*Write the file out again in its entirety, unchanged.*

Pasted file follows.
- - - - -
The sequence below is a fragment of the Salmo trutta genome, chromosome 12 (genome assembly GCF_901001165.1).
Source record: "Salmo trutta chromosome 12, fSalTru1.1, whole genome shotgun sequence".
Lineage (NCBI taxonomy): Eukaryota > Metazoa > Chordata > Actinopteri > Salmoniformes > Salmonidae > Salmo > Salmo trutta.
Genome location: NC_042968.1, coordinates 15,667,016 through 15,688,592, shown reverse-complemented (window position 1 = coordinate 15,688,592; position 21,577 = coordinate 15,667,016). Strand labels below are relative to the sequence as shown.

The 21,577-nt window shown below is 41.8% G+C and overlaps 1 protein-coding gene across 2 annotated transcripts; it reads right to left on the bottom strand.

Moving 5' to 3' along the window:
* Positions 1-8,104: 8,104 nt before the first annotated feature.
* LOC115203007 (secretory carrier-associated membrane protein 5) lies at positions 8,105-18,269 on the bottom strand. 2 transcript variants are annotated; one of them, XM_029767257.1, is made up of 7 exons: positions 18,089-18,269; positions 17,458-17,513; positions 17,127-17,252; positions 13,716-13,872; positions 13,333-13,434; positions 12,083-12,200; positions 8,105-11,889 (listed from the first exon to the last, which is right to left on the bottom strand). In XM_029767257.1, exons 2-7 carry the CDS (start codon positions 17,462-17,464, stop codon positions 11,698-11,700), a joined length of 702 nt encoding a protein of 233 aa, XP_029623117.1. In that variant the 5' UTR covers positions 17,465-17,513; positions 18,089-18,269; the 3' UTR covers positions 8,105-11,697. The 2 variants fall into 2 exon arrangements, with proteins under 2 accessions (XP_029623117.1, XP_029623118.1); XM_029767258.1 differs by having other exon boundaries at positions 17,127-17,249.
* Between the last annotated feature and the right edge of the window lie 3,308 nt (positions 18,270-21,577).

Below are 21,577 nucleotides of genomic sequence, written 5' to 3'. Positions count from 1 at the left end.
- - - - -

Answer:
The sequence below is a fragment of the Salmo trutta genome, chromosome 12 (genome assembly GCF_901001165.1).
Source record: "Salmo trutta chromosome 12, fSalTru1.1, whole genome shotgun sequence".
Lineage (NCBI taxonomy): Eukaryota > Metazoa > Chordata > Actinopteri > Salmoniformes > Salmonidae > Salmo > Salmo trutta.
Genome location: NC_042968.1, coordinates 15,667,016 through 15,688,592, shown reverse-complemented (window position 1 = coordinate 15,688,592; position 21,577 = coordinate 15,667,016). Strand labels below are relative to the sequence as shown.

The 21,577-nt window shown below is 41.8% G+C and overlaps 1 protein-coding gene across 2 annotated transcripts; it reads right to left on the bottom strand.

Moving 5' to 3' along the window:
* Positions 1-8,104: 8,104 nt before the first annotated feature.
* LOC115203007 (secretory carrier-associated membrane protein 5) lies at positions 8,105-18,269 on the bottom strand. 2 transcript variants are annotated; one of them, XM_029767257.1, is made up of 7 exons: positions 18,089-18,269; positions 17,458-17,513; positions 17,127-17,252; positions 13,716-13,872; positions 13,333-13,434; positions 12,083-12,200; positions 8,105-11,889 (listed from the first exon to the last, which is right to left on the bottom strand). In XM_029767257.1, exons 2-7 carry the CDS (start codon positions 17,462-17,464, stop codon positions 11,698-11,700), a joined length of 702 nt encoding a protein of 233 aa, XP_029623117.1. In that variant the 5' UTR covers positions 17,465-17,513; positions 18,089-18,269; the 3' UTR covers positions 8,105-11,697. The 2 variants fall into 2 exon arrangements, with proteins under 2 accessions (XP_029623117.1, XP_029623118.1); XM_029767258.1 differs by having other exon boundaries at positions 17,127-17,249.
* Between the last annotated feature and the right edge of the window lie 3,308 nt (positions 18,270-21,577).

Below are 21,577 nucleotides of genomic sequence, written 5' to 3'. Positions count from 1 at the left end.